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Wednesday, 18 September 2013 13:31

Singer/songwriter Mo Kenney’s diligence starting to pay off

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In speaking with singer/songwriter Mo Kenney, she comes across as the quiet, unassuming type —  not someone you’d think would like the bright lights of the stage and adulation from a cheering crowd.

Make no mistake, she loves to experience the reaction, something she respected while performing in Swift Current last year. She’s back as the headliner Sept. 25 at the Lyric with opening act Julia McDougall.
Maybe her quiet nature is due to the fact she’s a true student of her craft. Always learning is an important part of the job.
Last October, she went west and spent time on tour with Canadian legend Ron Sexsmith and Joel Plaskett.  Kenney learned as much as she could on how to read crowds and better her stage presence. Now, the Nova Scotian is the headliner.
“It’s a little nervewracking,” admits Kenney who wants to try hard to impress with her own unique indie style. “It’s cool though. Last year, I played a half hour set. This time, I have a full band. It’s different than when I would just go out there with my acoustic guitar.
“It’s been a substantial learning experience since I hit the road. I’m going to be applying what I learned there onto this tour.”
This new knowledge doesn’t mean she will try to imitate Sexsmith or Plaskett, but maybe emulate them on how she conducts herself on the road, making sure she’s completely satisfied during sound checks and getting a feeling  for the songs from her repertoire which will most effectively entertain the audience.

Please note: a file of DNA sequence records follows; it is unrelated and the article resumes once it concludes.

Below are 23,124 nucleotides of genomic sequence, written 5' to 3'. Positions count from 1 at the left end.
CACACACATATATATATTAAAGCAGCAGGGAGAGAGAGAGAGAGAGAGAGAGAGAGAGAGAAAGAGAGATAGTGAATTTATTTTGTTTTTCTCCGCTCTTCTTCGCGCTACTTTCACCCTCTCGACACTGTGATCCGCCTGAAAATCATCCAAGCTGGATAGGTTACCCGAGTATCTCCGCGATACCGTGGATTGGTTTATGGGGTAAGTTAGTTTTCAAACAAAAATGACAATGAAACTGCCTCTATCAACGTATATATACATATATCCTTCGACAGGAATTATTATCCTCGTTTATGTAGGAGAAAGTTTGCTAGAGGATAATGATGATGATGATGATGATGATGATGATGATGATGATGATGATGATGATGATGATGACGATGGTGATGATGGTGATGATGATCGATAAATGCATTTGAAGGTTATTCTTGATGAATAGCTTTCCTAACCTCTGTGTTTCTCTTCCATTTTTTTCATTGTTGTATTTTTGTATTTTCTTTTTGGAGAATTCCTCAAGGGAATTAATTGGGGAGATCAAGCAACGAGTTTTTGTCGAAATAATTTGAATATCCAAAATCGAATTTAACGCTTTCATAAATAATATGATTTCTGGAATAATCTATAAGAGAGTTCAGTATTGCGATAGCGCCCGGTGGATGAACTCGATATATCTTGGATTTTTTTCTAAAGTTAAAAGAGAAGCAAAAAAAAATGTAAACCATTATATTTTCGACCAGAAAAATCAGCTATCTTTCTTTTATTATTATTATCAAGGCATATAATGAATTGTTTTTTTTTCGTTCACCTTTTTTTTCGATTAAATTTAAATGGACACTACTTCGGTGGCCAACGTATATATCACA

Kenney’s debut release came out in 2012 with the help of Plaskett who signed her to his Scotland Yard record label. Plaskett not only produced her album, but shared the duties of being the other musician on her release.
The duo officially began their collaboration in April 2011, but it actually had started long before that.
Kenney had always been interested in music in her hometown of Bedford, Nova Scotia. That interest dramatically increased in high school.
“I started playing guitar (in my teens). I was so obsessed with it, I knew I wanted to do something with my life and (playing music) was it,” explains Kenney. “I started writing stories when I was 14 and also started writing poetry too. Back then, I knew what I was writing about, but it didn’t makes sense to anyone but me. It was kinda coded almost. It was not literal and I thought it’d be boring to everyone else, but all of that opened up other doors (such as songwriting). It just opened up Pandora’s Box.”
Her song writing increased as she really enjoyed the process. Playing in a band soon followed and when no one else wanted to sing, she took control of that too. Plaskett happened to see her perform at the tender age of 15 and he was intrigued. Plaskett invited Kenney to a song camp, he was hosting and told her to send a demo.
She did both and he was impressed with her work ethic and ability. However, it was two years before they actually collaborated.
On her website, a reviewer from CBC said Kenney’s style and voice could make her the next KD Lang.
Heady praise indeed, but if you listen her voice is reminiscent of the Alberta new wave country crooner although the musical genre is different.
Kenney has played the prestigious Iceland Airwaves Festival, The Great Escape, and Green Man Festival; was nominated for a CBC Radio 3 Bucky Award for 2012 Rookie of the Year, a 2013 ECMA for Rising Star Recording of the Year, and the 2013 SOCAN Songwriting Prize; and made the iTunes Best Singer Songwriters of 2012 list.
Touring is difficult and not the overly glamourous lifestyle it’s made out to be. However, it’s enjoyable and satisfying or else no one would do it. Kenney is still relatively young so she feels she has a lot to learn.
“The novelty hasn’t worn off on me yet. Going from place to place is fun,” explains Kenney. “You just have to take care of yourself. “

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Ryan Dahlman

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